Mesa’s Impact Report Quantifies Energy Savings

Upgrade allows users to see how much energy their commercial space has saved over time, making it easier to connect sustainability efforts to a building’s bottom line

Last fall, Sidewalk Labs introduced Mesa, a kit that uses real-time data and automation to optimize energy efficiency in commercial spaces, specifically Class B and C buildings. Since its launch, Mesa has helped developers reduce energy waste to save money—and the planet.Mesa now has a new feature that will help building owners and operators see how much they are saving: Mesa’s Impact Report.

Impact Report Building on Mesa’s existing dashboard tools, Mesa’s Impact Report makes understanding energy savings in a space easier through quantifiable metrics. In addition to proving the positive effects of sustainability efforts on a building’s bottom line, this new addition also supports ESG (environmental, social, and governance reporting).

These savings will be reflected in three report categories: cost savings, energy savings, and occupant comfort.

Customers will also be able to see which days were most energy efficient, as well as those that were most energy intensive, giving insight into further changes that can be made to optimize energy use.

Initially, the Impact Report will include two elements of the energy savings report, available to customers now, and new metrics will be added to these reports in the near future.

Energy Savings Reports

HVAC Runtime. Heating, ventilation, and air conditioning systems (HVAC) are responsible for up to 40% of energy consumption in commercial buildings. Because they can never be shut off entirely, they are often a reason for costly electricity bills. Since Mesa regulates the temperature of a space based on factors like occupancy levels, outdoor temperatures, and occupant comfort levels, it can cause the time that the HVAC system is on to decrease, significantly lowering energy bills.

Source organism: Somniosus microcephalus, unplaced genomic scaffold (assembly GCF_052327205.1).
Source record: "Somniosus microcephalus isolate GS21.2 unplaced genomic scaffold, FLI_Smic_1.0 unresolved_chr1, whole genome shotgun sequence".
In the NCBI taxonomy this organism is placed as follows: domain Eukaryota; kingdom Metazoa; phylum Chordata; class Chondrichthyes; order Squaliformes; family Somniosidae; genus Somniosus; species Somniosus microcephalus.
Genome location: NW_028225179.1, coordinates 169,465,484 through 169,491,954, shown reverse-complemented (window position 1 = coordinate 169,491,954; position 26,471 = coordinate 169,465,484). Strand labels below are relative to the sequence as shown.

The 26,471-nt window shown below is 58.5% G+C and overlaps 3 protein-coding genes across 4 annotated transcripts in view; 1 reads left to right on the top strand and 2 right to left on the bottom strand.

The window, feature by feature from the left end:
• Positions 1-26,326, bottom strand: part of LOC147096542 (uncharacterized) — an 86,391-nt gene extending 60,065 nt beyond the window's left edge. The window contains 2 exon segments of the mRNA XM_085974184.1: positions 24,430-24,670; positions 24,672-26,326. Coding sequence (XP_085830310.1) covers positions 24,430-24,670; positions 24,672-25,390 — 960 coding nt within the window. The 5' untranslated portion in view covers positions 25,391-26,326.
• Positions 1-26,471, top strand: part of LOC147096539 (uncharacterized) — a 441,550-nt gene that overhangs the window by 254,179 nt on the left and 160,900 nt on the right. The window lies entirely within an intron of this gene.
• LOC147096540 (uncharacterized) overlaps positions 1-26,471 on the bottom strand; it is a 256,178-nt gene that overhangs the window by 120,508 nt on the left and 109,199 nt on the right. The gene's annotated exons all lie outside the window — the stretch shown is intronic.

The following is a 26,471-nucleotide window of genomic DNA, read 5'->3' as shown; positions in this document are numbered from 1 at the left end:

Customers will now be able to see how much less time their HVAC system ran with Mesa installed. They’ll also see how Mesa monitored and made adjustments to the HVAC system without any action from them.

Outlet Energy. Most office equipment, like computers, monitors, TVs, conference room tech, and more, have a sleep mode. While sleep mode uses less electricity than when the device is “on,” it’s still using electricity. This equipment steadily drains electricity and covertly adds to monthly bills.

Mesa’s suite of sensors and connected devices includes smart plugs, allowing Mesa to automatically turn this equipment on or off, preventing things like conference room monitors staying on overnight. Now, these automated actions will be clearly quantified with a percentage through the Outlet Energy metric.

Cost Savings Reports

Modeled Cost Savings. This metric will show how much money would have been spent on electricity, compared to the space before the Mesa system was installed.

Occupant Comfort Report

Impact ReportEmployee Comfort Report. Every Mesa kit comes with Thermal-Comfort Survey Buttons that allow occupants in a space to share feedback on how comfortable they are with the temperature (e.g., too hot, too cold, or just right). Soon, the Impact Report will aggregate the results of this feedback, in addition to where these comfort levels were reported. For example, knowing most people reported that Conference Room A was too hot, but Conference Room B was too cold, reveals trends that can help with energy optimization.

The path to a more sustainable, greener future can be challenging for Class B and C commercial buildings. Budget constraints, lack of advanced building management systems, and the complex installation process for energy efficiency upgrades can all be blockers that prevent these types of buildings from achieving sustainability goals. Mesa removes these blockers by providing a cost-efficient solution for automating energy use, and the ease of self-installation only adds to its benefits for these buildings. Every Mesa kit comes with clearly labeled devices and an installation guide based on individual floorplans—plus a dedicated support team. The system is compatible with any space that uses a thermostat to directly control heating or cooling, and it connects via existing Wi-Fi networks.

Mesa energy sensors gather non-personal information about an office environment, such as interior temperature and occupancy—to preserve privacy, there are no cameras and occupancy data is limited by default to whether a space is occupied or empty, rather than occupancy counts. The automated system then manages heating and cooling, turns off unused power outlets, and sends timely maintenance alerts to building operators with the goal of reducing energy waste. The system can even improve ventilation if spaces need fresh air.

Justifying the expense of energy efficiency upgrades, no matter how large or small the cost, can also be a deterrent for energy efficiency upgrades in Class B and C buildings. The addition of the Impact Report clearly connects energy reduction with lowered energy bills, further validating a building owner, manager, or operator’s decision to use Mesa, which can pay for itself in just two years of energy savings.


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